Skip to Main Content U.S. Department of Energy
Fundamental Science Directorate
Page 148 of 358

Atmospheric Sciences & Global Change Division
Research Highlights

February 2012

Gauging Water's Future

Earth system model tested to estimate watershed runoff

River Stream
The American River in eastern Washington is one of the stream gage locations where data was collected. This and other data were used to improve runoff model predictions. Photo courtesy of Walter Siegmund. Enlarge Image

Results: Scientists at Pacific Northwest National Laboratory, the Chinese Academy of Sciences and Oak Ridge National Laboratory found ways to improve the capabilities of a land model within global and regional Earth system models to estimate water runoff. Accurate runoff predictions can lead to better information for managing sustainable water for personal and industrial consumption. As it was tested, the original model produced runoff variations that are not realistic when compared to observations. The team identified several methods to improve the simulations, mainly by improving how the below-surface runoff is estimated.

Why It Matters: Population growth, urban expansion, and increased development and industrialization will put pressure on planners and resource managers to meet the growing demand for water. As precipitation becomes more uneven due to climate change, this demand will be one of the largest challenges facing a thirsty world. Scientists are finding ways to simulate how fresh water moves through the complete water cycle and predict how that cycle will be affected by climate changes. Researchers in this study looked at water runoff, which is defined as the amount of precipitation falling on the land that ends up in a stream. They are working to predict when, where, and how much water will be available in streams or reservoirs. These water sources are vital to fulfill the growing demand for water.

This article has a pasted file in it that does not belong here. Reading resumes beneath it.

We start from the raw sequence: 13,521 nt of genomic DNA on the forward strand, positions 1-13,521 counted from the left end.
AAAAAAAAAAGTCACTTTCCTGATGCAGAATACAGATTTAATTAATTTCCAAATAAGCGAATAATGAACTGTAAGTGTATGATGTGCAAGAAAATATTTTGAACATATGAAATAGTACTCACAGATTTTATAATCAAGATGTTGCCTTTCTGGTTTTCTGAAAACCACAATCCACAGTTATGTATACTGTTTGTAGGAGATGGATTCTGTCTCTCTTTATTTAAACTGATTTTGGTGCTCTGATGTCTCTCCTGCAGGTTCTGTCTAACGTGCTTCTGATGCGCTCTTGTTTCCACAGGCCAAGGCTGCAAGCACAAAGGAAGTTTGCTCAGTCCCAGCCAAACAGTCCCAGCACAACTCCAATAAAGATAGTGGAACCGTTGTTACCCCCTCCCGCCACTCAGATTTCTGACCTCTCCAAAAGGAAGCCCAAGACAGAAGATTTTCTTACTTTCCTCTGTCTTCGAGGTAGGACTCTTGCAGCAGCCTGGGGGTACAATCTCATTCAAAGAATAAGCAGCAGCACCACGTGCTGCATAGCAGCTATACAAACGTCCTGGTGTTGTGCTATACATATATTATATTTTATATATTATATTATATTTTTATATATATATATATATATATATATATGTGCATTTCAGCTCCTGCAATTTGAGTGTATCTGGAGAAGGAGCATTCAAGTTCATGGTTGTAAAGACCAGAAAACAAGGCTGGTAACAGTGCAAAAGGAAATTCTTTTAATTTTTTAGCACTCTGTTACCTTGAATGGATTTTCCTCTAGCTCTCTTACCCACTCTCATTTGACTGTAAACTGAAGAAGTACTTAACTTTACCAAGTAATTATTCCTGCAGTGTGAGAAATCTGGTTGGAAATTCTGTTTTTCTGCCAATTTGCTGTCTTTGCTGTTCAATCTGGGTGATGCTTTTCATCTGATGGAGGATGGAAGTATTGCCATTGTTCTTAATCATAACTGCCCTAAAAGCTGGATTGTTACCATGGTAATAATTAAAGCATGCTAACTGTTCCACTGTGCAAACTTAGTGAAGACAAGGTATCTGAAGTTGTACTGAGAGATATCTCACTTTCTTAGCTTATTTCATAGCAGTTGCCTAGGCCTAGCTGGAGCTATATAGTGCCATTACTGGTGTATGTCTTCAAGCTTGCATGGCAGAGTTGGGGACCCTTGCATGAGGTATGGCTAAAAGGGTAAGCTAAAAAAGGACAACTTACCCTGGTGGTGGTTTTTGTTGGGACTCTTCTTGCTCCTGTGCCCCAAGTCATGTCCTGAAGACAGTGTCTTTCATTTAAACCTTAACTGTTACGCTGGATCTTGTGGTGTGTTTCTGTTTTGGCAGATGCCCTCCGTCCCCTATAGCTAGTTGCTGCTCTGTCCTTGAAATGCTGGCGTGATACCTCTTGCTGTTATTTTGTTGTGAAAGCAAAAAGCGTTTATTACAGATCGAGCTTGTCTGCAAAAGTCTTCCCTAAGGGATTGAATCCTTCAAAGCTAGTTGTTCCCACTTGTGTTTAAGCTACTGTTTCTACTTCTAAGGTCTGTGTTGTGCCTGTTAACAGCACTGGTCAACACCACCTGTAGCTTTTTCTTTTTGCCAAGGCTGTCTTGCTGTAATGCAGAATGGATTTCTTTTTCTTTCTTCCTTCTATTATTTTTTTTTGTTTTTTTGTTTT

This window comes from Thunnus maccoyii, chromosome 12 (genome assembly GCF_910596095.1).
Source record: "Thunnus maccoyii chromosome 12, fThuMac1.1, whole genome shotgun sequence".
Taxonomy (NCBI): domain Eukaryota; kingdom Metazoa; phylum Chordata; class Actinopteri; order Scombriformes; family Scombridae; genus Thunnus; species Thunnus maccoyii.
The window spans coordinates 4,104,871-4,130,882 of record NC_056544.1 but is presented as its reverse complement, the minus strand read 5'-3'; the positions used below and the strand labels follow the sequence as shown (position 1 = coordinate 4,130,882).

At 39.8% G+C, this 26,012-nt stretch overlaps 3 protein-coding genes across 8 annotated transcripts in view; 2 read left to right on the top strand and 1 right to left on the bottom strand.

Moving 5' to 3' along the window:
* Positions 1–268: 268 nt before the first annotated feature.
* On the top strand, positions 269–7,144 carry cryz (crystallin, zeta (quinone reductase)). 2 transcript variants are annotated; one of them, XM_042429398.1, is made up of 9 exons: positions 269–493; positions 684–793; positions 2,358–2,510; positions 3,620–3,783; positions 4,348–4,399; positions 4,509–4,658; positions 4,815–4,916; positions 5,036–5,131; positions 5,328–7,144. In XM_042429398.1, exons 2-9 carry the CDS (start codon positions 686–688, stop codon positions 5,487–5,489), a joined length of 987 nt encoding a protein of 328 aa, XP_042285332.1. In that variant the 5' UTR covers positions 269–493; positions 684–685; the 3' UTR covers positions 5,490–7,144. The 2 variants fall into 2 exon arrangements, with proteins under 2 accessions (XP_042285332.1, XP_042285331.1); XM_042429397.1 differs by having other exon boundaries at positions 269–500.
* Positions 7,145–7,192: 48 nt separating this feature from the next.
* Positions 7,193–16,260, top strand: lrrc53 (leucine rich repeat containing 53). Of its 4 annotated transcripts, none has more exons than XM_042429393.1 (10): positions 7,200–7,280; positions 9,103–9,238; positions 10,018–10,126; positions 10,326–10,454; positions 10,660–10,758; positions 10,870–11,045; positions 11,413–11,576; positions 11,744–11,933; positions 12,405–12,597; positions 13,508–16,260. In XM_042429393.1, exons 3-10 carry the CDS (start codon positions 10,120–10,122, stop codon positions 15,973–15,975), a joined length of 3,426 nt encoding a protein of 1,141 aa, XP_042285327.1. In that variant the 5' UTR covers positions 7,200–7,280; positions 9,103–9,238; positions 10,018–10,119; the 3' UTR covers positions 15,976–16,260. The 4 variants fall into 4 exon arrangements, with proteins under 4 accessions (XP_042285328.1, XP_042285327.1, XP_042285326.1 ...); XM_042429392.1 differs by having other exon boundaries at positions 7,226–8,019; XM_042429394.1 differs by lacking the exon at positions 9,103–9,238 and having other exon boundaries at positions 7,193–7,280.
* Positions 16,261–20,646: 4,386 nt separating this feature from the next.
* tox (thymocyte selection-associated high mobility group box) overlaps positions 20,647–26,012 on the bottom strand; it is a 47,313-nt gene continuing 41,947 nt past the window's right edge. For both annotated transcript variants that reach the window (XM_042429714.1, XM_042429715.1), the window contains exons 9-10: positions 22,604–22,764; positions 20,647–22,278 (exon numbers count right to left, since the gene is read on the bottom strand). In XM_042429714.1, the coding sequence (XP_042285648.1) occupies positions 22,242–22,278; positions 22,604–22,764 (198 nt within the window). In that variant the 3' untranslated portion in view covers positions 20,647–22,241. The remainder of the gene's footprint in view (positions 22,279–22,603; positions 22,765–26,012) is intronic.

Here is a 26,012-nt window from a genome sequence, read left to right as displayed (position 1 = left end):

Methods: The Community Land Model has been used to simulate land surface responses to the atmosphere including water and energy balances at the global scale. The team of researchers sought to test the model's ability to simulate runoff and streamflow at local and regional scales.

They compared model simulations of runoff as well as surface energy flux at various locations using streamflow gage measurements from the U.S. Geological Survey, and from various flux towers installed in North America. The flux towers, large vertical structures, are used to gather data on the exchanges of water and energy between the land and the atmosphere.

The team employed three methods to produce simulations more closely matching observational data. They calibrated the model, adjusting parameter values for soil properties and topographic conditions to optimize the model output with the data. They also implemented different parameterizations—alternative ways to represent complex systems within the model. Finally, they increased the resolution of the model to improve simulation.

Of these three methods, the team demonstrated that a calibrated parameter set produced a closer representation of actual site conditions. In addition, they showed it is important to represent spatial heterogeneity in land cover, vegetation, soil, and topography for better simulation of streamflow. Their research demonstrates the important constraint of soil hydrology on the surface energy budget and highlights the need to improve runoff parameterization in land and surface models.

The study was published in the Journal of Geophysical Research-Atmospheres.

What's Next? The team is working on the North American and global domains to gain insights in model performance under different climate and hydrologic regimes. They will use alternative parameterizations, as well as inverse modeling and uncertainty quantification to continue their assessment of Community Land Model's capability for simulating regional and global hydrologic cycles.

Acknowledgments: This research was supported by the U.S. Department of Energy's Investigation of the Magnitudes and Probabilities of Abrupt Climate Transitions (IMPACTS), and Improving the Representations of Human-Earth Interactions (Strengthening the Coupling between Climate and Earth System Models and Integrated Assessment Models). The research was performed by Drs. Hong-Yi Li, Maoyi Huang, Mark S. Wigmosta, Yinghai Ke, André M. Coleman and L. Ruby Leung of PNNL, Dr. Aihui Wang of the Chinese Academy of Sciences in Beijing, and Dr. Daniel M. Ricciuto of Oak Ridge National Laboratory.

Reference: Li H, M Huang, MS Wigmosta, Y Ke, AM Coleman, LR Leung, A Wang, and DM Ricciuto. 2011. "Evaluating Runoff Simulations from the Community Land Model 4.0 using Observations from Flux Towers and a Mountainous Watershed." Journal of Geophysical Research - Atmospheres 116:D24120. DOI:10.1029/2011JD016276.

Page 148 of 358

Fundamental & Computational Sciences

User Facilities

Research Areas


Additional Information

Research Highlights Home


Print this page (?)

YouTube Facebook Flickr TwitThis LinkedIn